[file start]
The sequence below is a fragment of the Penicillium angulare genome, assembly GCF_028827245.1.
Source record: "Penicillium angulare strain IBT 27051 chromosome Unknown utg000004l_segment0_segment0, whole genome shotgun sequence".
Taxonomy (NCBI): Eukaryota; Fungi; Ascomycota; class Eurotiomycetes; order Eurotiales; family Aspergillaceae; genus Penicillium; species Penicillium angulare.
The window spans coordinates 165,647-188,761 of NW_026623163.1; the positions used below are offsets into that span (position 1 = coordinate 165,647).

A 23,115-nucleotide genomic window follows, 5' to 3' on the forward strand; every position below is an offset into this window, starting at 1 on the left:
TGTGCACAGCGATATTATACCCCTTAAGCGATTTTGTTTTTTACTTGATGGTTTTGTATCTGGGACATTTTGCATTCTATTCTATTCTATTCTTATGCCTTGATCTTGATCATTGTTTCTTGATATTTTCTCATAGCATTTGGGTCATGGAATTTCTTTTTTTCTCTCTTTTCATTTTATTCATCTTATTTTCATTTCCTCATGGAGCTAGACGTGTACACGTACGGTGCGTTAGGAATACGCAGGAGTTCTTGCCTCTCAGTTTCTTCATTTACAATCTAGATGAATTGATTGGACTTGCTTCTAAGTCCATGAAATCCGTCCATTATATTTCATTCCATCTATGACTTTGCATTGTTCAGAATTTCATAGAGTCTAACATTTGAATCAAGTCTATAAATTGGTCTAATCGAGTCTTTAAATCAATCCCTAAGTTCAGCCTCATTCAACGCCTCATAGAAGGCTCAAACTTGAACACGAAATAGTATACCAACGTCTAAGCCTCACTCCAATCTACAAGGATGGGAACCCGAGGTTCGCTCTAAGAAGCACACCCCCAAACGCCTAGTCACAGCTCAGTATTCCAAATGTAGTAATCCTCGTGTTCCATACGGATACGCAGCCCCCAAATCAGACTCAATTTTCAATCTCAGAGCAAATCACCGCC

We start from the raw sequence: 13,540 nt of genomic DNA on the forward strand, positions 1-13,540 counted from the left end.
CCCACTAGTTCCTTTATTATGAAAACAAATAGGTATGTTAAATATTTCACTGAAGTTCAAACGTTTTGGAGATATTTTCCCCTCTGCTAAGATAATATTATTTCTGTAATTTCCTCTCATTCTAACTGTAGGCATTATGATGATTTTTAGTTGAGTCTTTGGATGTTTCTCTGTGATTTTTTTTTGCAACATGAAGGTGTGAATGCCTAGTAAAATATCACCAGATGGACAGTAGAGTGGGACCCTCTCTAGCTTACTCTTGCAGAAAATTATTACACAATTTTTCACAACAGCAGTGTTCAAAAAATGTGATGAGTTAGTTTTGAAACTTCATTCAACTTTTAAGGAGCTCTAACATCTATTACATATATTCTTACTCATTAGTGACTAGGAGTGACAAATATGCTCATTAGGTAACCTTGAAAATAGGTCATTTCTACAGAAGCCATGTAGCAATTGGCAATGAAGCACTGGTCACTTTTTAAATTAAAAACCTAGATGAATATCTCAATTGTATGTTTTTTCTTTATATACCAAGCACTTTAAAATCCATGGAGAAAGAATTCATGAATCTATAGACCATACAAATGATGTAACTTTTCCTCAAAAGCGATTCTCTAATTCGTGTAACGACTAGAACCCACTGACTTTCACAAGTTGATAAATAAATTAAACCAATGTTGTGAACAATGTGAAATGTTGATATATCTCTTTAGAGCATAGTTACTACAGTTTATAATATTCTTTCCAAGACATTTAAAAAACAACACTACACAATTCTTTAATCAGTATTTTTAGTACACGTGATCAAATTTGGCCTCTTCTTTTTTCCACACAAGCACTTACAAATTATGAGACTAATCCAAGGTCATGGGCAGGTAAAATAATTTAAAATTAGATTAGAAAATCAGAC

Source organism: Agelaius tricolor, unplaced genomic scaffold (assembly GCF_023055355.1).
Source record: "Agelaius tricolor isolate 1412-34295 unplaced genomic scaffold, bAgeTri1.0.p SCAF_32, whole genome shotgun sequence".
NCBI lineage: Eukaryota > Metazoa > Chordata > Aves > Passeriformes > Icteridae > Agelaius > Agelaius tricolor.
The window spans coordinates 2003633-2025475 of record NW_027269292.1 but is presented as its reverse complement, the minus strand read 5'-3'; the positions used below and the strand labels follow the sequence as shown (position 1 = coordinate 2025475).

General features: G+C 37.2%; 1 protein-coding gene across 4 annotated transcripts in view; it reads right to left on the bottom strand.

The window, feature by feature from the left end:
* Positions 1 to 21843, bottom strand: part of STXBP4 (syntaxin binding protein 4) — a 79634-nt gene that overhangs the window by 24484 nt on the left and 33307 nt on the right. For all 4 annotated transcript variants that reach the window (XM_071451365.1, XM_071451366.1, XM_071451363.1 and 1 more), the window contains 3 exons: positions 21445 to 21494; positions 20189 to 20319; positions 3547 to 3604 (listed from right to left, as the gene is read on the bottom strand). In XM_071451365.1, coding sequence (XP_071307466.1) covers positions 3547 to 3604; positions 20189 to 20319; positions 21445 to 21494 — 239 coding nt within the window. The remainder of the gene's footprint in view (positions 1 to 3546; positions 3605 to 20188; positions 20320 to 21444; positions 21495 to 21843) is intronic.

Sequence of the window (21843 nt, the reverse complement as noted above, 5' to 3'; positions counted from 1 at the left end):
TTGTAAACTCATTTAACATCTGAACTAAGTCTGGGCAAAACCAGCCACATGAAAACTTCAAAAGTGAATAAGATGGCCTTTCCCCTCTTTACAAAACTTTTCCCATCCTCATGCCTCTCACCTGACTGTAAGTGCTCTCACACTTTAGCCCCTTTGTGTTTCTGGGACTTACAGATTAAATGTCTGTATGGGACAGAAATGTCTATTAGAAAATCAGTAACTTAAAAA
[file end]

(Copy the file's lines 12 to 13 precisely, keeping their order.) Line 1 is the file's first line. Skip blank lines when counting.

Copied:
The window spans coordinates 2003633-2025475 of record NW_027269292.1 but is presented as its reverse complement, the minus strand read 5'-3'; the positions used below and the strand labels follow the sequence as shown (position 1 = coordinate 2025475).

General features: G+C 37.2%; 1 protein-coding gene across 4 annotated transcripts in view; it reads right to left on the bottom strand.